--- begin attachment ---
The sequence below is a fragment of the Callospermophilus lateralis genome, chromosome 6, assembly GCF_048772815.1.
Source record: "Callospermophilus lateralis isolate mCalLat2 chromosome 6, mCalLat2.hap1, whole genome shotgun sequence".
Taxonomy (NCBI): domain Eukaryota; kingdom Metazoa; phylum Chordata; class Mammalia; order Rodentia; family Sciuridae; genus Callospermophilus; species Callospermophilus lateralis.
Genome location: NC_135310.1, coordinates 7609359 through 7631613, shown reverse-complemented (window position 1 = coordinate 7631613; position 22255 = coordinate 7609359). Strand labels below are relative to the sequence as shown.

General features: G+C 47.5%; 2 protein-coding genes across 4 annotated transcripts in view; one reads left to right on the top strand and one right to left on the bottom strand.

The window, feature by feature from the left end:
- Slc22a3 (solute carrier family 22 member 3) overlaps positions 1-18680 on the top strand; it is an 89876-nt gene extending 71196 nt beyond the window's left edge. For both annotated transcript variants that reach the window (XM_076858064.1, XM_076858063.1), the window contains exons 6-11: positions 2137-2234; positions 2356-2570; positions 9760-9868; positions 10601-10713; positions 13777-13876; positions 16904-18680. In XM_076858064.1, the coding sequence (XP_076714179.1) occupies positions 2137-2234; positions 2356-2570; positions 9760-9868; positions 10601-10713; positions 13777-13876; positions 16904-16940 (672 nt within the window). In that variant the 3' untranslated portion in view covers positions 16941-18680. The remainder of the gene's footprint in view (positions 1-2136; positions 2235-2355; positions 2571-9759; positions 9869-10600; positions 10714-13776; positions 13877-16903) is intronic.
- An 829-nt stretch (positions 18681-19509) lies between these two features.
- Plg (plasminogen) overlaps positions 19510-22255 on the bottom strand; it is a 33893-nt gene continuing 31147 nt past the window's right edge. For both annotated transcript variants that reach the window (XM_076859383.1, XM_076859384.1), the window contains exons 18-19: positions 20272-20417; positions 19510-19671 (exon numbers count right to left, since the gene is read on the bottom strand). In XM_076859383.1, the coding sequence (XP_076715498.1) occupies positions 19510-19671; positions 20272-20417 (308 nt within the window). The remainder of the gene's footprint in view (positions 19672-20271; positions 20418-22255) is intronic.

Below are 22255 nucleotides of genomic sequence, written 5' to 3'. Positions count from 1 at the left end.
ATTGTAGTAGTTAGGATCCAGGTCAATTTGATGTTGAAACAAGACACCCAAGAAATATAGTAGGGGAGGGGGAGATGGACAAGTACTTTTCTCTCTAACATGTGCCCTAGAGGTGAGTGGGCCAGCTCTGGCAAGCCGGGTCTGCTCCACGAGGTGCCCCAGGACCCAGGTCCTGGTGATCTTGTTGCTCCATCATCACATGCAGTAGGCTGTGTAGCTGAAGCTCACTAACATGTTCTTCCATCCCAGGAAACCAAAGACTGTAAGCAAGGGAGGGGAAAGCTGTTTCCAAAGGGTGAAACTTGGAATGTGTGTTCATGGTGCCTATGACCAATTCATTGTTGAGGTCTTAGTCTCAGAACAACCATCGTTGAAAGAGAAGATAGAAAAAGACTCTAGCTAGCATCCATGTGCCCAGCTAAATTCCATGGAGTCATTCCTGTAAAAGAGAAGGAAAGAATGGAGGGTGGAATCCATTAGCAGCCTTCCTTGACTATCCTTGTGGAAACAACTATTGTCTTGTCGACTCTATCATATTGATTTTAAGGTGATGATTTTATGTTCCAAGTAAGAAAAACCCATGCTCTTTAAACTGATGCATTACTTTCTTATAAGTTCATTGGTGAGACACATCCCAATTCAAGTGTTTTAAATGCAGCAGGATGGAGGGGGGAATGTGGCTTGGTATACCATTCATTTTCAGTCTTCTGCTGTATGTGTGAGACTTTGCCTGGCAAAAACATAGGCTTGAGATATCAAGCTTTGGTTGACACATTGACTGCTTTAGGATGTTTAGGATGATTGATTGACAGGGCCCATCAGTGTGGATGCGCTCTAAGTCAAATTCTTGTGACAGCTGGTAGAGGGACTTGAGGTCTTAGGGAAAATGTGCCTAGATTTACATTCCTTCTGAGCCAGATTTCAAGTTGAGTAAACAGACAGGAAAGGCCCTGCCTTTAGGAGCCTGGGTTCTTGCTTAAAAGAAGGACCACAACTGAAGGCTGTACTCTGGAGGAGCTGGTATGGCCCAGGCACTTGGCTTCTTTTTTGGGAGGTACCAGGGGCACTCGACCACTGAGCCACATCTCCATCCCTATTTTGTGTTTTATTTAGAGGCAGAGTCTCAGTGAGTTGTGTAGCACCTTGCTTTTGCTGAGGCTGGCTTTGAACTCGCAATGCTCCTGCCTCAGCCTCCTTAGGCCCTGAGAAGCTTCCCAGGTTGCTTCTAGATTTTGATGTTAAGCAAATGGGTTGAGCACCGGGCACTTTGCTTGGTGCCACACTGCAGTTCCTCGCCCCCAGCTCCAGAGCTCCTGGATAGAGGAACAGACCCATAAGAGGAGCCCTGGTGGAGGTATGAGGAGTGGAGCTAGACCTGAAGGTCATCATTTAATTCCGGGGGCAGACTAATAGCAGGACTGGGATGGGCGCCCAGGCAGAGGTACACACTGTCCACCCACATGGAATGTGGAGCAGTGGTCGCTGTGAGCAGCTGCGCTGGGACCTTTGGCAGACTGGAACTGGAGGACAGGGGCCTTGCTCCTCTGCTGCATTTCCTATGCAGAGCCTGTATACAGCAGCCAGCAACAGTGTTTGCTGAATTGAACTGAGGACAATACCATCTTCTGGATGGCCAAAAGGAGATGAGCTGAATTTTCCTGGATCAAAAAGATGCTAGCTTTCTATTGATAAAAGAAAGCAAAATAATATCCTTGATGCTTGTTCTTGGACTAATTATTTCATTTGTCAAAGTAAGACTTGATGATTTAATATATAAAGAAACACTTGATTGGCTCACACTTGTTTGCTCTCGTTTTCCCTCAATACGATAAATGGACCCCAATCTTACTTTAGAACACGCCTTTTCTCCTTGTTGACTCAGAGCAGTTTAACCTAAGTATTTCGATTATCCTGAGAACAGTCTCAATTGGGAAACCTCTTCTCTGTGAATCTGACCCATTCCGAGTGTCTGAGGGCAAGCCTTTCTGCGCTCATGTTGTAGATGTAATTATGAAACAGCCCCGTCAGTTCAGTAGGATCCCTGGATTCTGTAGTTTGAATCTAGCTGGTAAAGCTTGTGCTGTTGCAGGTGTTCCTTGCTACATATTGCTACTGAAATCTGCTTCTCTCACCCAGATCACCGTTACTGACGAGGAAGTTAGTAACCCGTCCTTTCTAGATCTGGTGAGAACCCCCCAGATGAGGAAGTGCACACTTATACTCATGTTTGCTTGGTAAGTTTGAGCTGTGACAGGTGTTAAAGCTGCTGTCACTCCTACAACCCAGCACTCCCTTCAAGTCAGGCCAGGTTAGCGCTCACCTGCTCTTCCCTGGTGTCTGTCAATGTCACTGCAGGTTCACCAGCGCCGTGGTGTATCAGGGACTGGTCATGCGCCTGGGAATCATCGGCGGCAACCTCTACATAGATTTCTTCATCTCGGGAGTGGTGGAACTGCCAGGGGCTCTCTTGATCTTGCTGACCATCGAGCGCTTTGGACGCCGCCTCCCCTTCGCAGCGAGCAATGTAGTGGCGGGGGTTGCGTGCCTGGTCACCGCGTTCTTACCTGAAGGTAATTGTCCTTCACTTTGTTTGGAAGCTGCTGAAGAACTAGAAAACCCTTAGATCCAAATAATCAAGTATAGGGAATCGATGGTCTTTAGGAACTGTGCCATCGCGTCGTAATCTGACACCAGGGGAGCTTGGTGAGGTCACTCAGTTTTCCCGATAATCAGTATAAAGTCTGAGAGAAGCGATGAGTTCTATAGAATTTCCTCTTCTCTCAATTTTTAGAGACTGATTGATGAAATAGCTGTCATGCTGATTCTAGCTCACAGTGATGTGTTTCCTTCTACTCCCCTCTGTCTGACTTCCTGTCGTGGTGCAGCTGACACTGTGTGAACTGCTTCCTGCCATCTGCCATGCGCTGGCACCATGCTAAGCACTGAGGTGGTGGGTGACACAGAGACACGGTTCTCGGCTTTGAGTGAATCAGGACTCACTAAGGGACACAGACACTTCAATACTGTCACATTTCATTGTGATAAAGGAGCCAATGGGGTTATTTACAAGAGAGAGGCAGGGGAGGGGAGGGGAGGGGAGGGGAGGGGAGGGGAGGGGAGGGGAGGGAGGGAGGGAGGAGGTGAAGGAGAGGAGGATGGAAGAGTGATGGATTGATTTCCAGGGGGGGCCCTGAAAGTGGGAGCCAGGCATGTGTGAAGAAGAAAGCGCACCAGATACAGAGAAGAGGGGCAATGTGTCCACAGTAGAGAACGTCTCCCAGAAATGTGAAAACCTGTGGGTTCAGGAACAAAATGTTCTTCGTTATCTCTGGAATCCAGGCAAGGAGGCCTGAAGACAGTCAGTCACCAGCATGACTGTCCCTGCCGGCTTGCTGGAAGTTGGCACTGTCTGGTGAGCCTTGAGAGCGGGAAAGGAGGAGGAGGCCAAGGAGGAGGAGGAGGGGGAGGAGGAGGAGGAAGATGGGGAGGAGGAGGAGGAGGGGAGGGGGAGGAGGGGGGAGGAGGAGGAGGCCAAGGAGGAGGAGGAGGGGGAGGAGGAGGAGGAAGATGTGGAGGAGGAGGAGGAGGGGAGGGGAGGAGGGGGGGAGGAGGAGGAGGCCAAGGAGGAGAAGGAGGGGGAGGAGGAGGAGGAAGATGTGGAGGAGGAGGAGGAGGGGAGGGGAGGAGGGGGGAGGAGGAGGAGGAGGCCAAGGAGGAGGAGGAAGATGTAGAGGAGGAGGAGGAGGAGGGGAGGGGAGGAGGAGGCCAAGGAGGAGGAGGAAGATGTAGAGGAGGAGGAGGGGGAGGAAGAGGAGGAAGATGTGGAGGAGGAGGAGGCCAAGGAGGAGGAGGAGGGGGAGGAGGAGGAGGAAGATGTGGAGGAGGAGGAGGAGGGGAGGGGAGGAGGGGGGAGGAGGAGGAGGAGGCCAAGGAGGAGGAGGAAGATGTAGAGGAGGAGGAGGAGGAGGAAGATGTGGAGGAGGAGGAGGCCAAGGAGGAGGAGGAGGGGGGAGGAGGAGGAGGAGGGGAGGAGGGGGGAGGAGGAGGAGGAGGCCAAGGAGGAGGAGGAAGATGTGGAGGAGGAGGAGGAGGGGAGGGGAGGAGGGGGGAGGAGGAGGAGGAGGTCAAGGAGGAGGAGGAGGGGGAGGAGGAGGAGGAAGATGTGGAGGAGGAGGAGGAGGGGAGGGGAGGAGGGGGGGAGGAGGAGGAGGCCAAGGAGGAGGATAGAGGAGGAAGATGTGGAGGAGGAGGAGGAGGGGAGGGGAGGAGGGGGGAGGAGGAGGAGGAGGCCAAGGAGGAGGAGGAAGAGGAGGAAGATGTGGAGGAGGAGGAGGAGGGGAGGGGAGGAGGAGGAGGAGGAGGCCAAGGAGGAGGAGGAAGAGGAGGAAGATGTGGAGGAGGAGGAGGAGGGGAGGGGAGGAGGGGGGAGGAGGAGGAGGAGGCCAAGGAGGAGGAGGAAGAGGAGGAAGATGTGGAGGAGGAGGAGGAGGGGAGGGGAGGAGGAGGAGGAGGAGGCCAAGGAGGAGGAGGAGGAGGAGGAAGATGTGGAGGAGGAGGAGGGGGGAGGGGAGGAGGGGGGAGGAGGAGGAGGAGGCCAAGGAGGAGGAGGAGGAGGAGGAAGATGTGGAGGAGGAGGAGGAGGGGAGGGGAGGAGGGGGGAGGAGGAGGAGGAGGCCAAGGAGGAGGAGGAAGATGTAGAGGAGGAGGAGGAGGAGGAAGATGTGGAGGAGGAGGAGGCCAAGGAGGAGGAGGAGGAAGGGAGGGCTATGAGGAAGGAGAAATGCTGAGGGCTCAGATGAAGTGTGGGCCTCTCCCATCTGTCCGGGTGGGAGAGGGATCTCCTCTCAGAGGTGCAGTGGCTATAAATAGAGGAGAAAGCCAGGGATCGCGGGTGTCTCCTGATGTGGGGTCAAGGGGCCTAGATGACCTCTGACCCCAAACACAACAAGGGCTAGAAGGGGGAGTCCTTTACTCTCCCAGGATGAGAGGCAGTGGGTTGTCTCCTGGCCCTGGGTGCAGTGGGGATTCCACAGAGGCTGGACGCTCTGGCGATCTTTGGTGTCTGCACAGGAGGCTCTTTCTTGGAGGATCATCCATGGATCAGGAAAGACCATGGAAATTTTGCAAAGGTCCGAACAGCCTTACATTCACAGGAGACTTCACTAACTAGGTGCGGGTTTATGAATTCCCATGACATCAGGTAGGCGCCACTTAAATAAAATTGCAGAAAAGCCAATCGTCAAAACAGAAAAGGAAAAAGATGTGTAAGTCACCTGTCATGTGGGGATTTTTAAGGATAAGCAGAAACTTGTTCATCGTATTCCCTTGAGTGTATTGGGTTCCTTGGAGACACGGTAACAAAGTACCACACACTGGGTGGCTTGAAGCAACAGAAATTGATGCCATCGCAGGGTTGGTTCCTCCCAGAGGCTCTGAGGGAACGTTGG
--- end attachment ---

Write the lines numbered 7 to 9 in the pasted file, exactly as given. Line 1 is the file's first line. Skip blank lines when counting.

- Slc22a3 (solute carrier family 22 member 3) overlaps positions 1-18680 on the top strand; it is an 89876-nt gene extending 71196 nt beyond the window's left edge. For both annotated transcript variants that reach the window (XM_076858064.1, XM_076858063.1), the window contains exons 6-11: positions 2137-2234; positions 2356-2570; positions 9760-9868; positions 10601-10713; positions 13777-13876; positions 16904-18680. In XM_076858064.1, the coding sequence (XP_076714179.1) occupies positions 2137-2234; positions 2356-2570; positions 9760-9868; positions 10601-10713; positions 13777-13876; positions 16904-16940 (672 nt within the window). In that variant the 3' untranslated portion in view covers positions 16941-18680. The remainder of the gene's footprint in view (positions 1-2136; positions 2235-2355; positions 2571-9759; positions 9869-10600; positions 10714-13776; positions 13877-16903) is intronic.
- An 829-nt stretch (positions 18681-19509) lies between these two features.
- Plg (plasminogen) overlaps positions 19510-22255 on the bottom strand; it is a 33893-nt gene continuing 31147 nt past the window's right edge. For both annotated transcript variants that reach the window (XM_076859383.1, XM_076859384.1), the window contains exons 18-19: positions 20272-20417; positions 19510-19671 (exon numbers count right to left, since the gene is read on the bottom strand). In XM_076859383.1, the coding sequence (XP_076715498.1) occupies positions 19510-19671; positions 20272-20417 (308 nt within the window). The remainder of the gene's footprint in view (positions 19672-20271; positions 20418-22255) is intronic.